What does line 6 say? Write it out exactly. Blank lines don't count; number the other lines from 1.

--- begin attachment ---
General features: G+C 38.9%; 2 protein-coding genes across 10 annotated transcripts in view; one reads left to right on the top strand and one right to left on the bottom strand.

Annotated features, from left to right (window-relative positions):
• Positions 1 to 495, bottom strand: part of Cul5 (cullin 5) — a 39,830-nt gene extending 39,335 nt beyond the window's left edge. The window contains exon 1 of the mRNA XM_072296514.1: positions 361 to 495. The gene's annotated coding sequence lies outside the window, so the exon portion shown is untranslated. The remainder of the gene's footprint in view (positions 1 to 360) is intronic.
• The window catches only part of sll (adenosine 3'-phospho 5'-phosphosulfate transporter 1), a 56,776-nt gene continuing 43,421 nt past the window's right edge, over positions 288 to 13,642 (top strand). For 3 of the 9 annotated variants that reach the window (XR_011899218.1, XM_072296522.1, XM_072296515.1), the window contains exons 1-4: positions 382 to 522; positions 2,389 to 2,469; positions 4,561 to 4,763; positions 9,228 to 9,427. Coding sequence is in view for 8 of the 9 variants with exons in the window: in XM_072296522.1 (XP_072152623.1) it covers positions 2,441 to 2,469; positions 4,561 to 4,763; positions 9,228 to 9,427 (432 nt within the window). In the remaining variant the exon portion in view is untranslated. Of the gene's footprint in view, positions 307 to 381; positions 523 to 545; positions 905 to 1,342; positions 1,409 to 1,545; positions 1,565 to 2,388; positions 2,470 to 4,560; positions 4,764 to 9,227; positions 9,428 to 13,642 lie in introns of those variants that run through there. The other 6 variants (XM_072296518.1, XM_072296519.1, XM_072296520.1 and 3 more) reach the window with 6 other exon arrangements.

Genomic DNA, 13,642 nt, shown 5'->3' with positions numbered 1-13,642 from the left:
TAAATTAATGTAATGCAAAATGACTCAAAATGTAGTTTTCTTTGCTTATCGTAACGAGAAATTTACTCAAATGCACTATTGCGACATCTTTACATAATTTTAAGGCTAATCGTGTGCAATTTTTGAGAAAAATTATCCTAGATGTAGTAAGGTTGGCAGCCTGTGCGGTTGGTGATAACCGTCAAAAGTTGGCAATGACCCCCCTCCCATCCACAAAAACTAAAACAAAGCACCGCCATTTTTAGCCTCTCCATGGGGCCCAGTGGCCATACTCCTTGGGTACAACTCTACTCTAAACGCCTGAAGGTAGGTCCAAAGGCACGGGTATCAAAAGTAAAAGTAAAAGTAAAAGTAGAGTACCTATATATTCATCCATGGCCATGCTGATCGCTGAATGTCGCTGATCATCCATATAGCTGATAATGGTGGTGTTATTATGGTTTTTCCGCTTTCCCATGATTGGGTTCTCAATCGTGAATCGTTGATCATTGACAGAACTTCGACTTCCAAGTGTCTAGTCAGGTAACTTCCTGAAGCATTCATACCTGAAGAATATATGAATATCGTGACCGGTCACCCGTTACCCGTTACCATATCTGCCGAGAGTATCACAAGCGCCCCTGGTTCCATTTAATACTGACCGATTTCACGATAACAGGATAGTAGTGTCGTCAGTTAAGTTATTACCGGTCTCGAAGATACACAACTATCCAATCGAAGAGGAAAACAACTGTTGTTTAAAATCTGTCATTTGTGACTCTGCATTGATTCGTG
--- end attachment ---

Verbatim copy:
TAAATTAATGTAATGCAAAATGACTCAAAATGTAGTTTTCTTTGCTTATCGTAACGAGAAATTTACTCAAATGCACTATTGCGACATCTTTACATAATTTTAAGGCTAATCGTGTGCAATTTTTGAGAAAAATTATCCTAGATGTAGTAAGGTTGGCAGCCTGTGCGGTTGGTGATAACCGTCAAAAGTTGGCAATGACCCCCCTCCCATCCACAAAAACTAAAACAAAGCACCGCCATTTTTAGCCTCTCCATGGGGCCCAGTGGCCATACTCCTTGGGTACAACTCTACTCTAAACGCCTGAAGGTAGGTCCAAAGGCACGGGTATCAAAAGTAAAAGTAAAAGTAAAAGTAGAGTACCTATATATTCATCCATGGCCATGCTGATCGCTGAATGTCGCTGATCATCCATATAGCTGATAATGGTGGTGTTATTATGGTTTTTCCGCTTTCCCATGATTGGGTTCTCAATCGTGAATCGTTGATCATTGACAGAACTTCGACTTCCAAGTGTCTAGTCAGGTAACTTCCTGAAGCATTCATACCTGAAGAATATATGAATATCGTGACCGGTCACCCGTTACCCGTTACCATATCTGCCGAGAGTATCACAAGCGCCCCTGGTTCCATTTAATACTGACCGATTTCACGATAACAGGATAGTAGTGTCGTCAGTTAAGTTATTACCGGTCTCGAAGATACACAACTATCCAATCGAAGAGGAAAACAACTGTTGTTTAAAATCTGTCATTTGTGACTCTGCATTGATTCGTG